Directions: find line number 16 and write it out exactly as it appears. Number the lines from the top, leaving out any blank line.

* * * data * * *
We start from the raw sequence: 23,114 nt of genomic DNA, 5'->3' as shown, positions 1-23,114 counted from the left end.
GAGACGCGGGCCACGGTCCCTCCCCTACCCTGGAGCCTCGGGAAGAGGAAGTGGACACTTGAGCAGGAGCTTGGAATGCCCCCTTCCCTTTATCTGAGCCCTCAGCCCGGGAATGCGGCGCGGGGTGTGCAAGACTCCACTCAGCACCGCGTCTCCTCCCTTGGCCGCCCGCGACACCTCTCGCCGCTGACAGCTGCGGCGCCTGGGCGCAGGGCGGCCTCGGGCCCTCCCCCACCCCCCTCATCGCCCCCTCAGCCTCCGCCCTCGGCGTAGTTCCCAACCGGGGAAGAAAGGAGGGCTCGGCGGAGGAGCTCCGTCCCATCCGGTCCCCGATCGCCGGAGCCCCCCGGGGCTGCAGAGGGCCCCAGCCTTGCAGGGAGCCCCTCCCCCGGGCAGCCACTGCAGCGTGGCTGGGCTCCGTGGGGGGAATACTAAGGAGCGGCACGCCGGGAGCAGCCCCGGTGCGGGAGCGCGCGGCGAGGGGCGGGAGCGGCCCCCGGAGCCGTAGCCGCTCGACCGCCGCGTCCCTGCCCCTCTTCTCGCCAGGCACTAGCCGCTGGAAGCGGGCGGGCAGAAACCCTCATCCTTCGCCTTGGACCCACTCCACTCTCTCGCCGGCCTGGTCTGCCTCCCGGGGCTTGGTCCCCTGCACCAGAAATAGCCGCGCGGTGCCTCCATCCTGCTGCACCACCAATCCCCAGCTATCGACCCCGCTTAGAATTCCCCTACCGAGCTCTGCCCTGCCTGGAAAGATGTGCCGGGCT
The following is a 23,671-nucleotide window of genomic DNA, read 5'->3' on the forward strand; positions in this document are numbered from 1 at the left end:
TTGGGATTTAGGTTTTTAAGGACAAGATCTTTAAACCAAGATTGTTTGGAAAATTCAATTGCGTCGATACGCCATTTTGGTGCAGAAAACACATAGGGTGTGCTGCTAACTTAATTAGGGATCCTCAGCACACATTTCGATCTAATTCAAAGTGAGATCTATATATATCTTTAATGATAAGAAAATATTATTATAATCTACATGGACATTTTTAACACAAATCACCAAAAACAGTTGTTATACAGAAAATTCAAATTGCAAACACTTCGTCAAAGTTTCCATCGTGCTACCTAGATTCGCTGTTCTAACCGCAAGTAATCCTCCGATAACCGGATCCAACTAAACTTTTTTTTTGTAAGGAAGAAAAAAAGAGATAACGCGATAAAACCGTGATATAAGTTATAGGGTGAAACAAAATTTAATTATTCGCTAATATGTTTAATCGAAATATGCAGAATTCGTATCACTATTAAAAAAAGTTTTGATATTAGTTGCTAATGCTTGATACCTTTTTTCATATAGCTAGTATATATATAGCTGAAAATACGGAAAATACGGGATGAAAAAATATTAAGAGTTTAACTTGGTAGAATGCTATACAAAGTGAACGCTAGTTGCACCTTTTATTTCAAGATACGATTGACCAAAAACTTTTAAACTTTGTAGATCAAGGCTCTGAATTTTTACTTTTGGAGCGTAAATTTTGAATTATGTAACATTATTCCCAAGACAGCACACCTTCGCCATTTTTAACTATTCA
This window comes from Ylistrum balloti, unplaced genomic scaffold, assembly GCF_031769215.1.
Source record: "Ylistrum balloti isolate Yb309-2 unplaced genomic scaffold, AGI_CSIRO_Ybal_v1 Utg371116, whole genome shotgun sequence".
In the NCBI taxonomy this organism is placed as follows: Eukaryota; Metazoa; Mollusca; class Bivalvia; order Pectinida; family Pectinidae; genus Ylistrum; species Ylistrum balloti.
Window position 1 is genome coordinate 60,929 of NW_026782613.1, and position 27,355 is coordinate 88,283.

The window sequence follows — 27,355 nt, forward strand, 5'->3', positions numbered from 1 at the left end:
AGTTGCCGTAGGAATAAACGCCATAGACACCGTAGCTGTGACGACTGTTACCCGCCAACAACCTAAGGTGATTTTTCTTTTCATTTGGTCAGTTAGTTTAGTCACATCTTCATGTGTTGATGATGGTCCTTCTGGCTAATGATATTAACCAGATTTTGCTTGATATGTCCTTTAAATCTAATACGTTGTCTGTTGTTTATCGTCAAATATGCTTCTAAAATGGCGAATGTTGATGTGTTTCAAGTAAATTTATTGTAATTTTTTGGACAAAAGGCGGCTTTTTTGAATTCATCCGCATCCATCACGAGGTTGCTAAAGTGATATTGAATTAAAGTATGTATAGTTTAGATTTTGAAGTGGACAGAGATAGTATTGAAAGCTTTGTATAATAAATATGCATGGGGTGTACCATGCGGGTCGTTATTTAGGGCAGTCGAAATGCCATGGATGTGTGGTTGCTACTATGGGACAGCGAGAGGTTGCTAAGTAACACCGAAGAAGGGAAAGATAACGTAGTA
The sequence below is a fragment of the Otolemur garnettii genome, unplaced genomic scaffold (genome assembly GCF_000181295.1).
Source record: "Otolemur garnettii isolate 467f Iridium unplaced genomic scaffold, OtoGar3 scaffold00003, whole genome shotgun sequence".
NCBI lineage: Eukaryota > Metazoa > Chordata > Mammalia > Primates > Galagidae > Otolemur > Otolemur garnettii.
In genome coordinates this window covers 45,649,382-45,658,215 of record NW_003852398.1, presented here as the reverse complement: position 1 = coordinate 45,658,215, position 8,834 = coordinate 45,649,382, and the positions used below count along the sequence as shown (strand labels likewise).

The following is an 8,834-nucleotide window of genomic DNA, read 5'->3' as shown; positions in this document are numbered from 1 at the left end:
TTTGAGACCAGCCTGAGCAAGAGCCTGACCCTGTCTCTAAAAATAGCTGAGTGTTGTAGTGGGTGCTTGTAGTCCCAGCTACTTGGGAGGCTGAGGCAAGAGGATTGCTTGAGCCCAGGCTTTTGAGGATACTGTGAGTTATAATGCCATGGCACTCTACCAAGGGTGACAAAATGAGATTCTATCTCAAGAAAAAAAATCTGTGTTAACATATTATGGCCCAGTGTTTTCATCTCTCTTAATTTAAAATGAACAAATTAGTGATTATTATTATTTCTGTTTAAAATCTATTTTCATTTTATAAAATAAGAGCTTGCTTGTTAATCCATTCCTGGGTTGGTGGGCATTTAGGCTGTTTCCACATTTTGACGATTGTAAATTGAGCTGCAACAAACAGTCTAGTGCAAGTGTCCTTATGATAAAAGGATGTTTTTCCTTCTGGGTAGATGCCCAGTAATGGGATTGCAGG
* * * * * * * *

TTTGAGACCAGCCTGAGCAAGAGCCTGACCCTGTCTCTAAAAATAGCTGAGTGTTGTAGTGGGTGCTTGTAGTCCCAGCTACTTGGGAGGCTGAGGCAAGAGGATTGCTTGAGCCCAGGCTTTTGAGGATACTGTGAGTTATAATGCCATGGCACTCTACCAAGGGTGACAAAATGAGATTCTATCTCAAGAAAAAAAATCTGTGTTAACATATTATGGCCCAGTGTTTTCATCTCTCTTAATTTAAAATGAACAAATTAGTGATTATTATTATTTCTGTTTAAAATCTATTTTCATTTTATAAAATAAGAGCTTGCTTGTTAATCCATTCCTGGGTTGGTGGGCATTTAGGCTGTTTCCACATTTTGACGATTGTAAATTGAGCTGCAACAAACAGTCTAGTGCAAGTGTCCTTATGATAAAAGGATGTTTTTCCTTCTGGGTAGATGCCCAGTAATGGGATTGCAGG